Condé Nast today (February 5, 2018) announced Samhita Mukhopadhyay as Teen Vogue‘s executive editor, an opening that came available when Elaine Welteroth stepped down from her role as editor-in-chief in January.
“I have admired Samhita’s work from afar for quite some time. I deeply respect her ability to tackle complex topics and distill them in a sensible way for a young, engaged, and conscientious audience,” said Teen Vogue chief content officer Phillip Picardi in a statement to WWD. “After getting to know Samhita through this process, I am confident that her experience as an editor and a leader is exactly what we need to further propel Teen Vogue into the future.”
Under Welteroth, the magazine took a much more progressive approach to coverage and judging from Mukhopadhyay’s resume, the publication’s more liberal slant will continue. Prior to Teen Vogue, she was a senior editorial director of culture and identities at mic.com, which she was the engine behind coverage of protests at Standing Rock in North and South Dakota, Black Lives Matter efforts, sexual assault on college campuses, as well as prejudice faced by Muslims and members of the trans community.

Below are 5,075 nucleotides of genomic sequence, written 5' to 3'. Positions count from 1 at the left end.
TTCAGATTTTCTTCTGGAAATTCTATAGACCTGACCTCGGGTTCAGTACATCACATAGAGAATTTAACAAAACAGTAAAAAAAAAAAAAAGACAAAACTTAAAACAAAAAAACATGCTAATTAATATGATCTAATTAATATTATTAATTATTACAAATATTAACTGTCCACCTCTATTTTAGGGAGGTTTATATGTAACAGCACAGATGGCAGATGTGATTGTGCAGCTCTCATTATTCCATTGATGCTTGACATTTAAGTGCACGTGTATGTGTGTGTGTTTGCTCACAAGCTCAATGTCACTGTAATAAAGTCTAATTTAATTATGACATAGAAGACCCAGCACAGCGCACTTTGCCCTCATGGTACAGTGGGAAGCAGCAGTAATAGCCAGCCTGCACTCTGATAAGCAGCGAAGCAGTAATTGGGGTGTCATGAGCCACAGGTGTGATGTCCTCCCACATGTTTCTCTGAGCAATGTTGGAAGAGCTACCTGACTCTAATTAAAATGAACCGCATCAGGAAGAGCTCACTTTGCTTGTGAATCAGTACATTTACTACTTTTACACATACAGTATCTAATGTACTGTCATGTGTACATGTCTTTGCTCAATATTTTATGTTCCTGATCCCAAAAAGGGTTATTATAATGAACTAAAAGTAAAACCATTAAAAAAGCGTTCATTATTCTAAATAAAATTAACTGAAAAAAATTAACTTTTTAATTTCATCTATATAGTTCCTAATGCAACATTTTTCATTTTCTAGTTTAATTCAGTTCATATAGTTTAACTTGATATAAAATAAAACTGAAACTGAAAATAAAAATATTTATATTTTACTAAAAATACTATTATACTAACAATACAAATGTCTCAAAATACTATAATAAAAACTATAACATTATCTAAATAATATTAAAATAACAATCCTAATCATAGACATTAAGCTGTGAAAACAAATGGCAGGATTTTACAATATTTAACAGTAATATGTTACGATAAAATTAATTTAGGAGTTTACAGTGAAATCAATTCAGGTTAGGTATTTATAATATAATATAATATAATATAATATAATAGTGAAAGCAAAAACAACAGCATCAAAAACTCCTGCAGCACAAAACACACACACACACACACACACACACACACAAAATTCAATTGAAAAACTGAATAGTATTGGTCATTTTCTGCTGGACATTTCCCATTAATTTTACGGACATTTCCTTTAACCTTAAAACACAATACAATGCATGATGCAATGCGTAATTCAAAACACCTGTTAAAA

The one big difference between Mukhopadhyay and Welteroth’s tenure is the end of the print edition of the magazine, which saw its last edition in December 2017.
Prior to mic.com, Mukhopadhyay is a former executive editor of Feministing.com. As well, she’s the co-editor of Nasty Women: Feminism, Resistance and Revolution in Trump’s America and is also the author of Outdated: Why Dating is Ruining Your Love Life.
Check out a recent CUNY TV interview by Sheryl McCarthy with Mukhopadhyay below. Image above via freshspeakers.com.